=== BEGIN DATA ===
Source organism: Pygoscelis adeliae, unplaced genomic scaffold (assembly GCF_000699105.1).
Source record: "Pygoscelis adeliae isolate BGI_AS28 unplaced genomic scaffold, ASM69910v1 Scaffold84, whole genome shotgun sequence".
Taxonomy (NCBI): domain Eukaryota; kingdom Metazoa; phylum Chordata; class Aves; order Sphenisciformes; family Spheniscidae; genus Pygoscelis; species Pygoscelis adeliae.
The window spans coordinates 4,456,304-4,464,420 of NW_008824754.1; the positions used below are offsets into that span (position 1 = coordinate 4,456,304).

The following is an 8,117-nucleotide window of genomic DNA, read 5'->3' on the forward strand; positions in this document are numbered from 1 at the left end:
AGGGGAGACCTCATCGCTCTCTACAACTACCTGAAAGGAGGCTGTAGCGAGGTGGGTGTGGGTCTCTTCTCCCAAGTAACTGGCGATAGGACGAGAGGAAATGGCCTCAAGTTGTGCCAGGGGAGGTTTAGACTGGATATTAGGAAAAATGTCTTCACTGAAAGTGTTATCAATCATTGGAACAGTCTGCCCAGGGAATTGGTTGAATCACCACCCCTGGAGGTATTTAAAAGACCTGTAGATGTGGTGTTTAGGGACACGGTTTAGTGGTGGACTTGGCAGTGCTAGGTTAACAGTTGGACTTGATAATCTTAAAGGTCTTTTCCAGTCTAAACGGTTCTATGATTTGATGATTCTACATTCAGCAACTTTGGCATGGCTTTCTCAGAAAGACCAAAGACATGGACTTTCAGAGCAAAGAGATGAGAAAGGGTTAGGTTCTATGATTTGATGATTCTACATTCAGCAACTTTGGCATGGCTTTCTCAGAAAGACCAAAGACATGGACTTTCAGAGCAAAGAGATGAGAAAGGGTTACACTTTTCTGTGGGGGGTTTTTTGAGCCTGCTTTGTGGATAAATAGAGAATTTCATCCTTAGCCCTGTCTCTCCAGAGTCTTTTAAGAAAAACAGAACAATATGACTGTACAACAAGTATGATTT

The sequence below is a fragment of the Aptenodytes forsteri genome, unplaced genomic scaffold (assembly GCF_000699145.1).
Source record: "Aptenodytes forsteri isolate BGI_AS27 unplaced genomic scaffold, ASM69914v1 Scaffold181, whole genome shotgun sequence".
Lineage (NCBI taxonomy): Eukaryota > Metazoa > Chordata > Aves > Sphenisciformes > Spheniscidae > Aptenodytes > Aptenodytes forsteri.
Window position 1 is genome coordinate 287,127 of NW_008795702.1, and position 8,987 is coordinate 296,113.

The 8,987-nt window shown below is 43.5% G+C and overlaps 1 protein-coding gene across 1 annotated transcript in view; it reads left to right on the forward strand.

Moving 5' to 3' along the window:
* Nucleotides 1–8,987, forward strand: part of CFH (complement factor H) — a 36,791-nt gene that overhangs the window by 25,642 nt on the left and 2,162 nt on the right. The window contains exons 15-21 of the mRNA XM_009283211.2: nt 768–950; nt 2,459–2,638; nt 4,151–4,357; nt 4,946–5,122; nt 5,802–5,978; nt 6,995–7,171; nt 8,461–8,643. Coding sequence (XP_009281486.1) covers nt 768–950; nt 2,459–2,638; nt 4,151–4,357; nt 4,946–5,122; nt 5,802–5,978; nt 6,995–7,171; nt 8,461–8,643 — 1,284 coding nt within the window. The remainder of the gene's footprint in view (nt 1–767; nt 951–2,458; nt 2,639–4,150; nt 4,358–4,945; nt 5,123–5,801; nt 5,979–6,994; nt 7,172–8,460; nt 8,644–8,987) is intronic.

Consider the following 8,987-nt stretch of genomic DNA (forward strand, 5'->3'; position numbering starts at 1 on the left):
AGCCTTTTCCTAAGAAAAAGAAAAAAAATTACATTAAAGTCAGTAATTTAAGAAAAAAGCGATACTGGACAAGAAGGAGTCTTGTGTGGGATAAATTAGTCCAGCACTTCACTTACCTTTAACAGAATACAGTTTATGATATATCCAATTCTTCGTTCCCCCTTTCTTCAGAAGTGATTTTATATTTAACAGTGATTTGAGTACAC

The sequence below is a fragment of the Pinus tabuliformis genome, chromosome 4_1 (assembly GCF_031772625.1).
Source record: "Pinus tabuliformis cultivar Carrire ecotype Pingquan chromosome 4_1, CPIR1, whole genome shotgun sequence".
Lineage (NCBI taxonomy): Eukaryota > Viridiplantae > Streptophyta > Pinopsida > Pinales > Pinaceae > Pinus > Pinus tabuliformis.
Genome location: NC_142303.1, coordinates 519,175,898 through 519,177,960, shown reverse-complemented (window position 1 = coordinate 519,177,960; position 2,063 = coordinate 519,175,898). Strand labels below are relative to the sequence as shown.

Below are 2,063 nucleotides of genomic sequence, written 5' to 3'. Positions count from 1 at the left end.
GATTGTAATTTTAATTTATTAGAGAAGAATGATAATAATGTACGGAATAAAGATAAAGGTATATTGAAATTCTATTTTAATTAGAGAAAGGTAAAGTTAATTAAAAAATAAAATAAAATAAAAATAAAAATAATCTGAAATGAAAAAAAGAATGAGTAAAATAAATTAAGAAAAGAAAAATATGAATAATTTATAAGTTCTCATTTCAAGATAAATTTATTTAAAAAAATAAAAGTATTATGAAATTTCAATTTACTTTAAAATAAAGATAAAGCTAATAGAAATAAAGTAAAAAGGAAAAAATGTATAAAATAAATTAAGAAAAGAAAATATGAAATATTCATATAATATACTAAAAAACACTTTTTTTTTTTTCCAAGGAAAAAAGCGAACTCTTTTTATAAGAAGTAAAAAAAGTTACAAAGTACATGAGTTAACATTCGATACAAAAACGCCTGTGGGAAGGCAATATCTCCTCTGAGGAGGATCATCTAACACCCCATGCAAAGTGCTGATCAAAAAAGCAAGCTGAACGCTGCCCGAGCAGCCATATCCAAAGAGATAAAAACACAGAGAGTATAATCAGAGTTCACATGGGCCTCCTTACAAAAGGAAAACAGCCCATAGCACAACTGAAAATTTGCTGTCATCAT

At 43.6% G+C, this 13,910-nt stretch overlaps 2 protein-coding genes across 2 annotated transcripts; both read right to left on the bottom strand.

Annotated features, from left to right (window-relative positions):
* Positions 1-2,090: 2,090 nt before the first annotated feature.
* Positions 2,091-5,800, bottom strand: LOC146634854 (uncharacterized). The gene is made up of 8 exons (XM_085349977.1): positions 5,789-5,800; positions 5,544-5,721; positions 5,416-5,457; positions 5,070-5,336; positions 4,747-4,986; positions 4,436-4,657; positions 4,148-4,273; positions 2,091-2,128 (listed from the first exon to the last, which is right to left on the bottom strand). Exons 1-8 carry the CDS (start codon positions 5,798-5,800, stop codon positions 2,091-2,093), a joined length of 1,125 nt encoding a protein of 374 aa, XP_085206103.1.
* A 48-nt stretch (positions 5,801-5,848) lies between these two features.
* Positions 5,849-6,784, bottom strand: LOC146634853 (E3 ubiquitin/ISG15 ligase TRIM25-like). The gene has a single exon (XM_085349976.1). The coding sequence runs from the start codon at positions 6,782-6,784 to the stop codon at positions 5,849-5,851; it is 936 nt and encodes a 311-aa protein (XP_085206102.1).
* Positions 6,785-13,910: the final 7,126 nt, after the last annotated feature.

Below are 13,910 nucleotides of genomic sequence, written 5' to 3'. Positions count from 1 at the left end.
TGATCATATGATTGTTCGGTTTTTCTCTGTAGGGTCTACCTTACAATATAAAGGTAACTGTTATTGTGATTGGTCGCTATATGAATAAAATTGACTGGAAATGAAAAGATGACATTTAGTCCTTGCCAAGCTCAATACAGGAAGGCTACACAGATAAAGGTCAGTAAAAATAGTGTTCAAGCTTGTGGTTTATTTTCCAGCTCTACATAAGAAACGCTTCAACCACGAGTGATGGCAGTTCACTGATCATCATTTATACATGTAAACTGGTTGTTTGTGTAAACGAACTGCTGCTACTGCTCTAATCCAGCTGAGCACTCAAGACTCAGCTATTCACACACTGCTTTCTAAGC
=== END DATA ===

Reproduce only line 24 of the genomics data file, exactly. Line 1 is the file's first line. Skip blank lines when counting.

* Positions 1-2,090: 2,090 nt before the first annotated feature.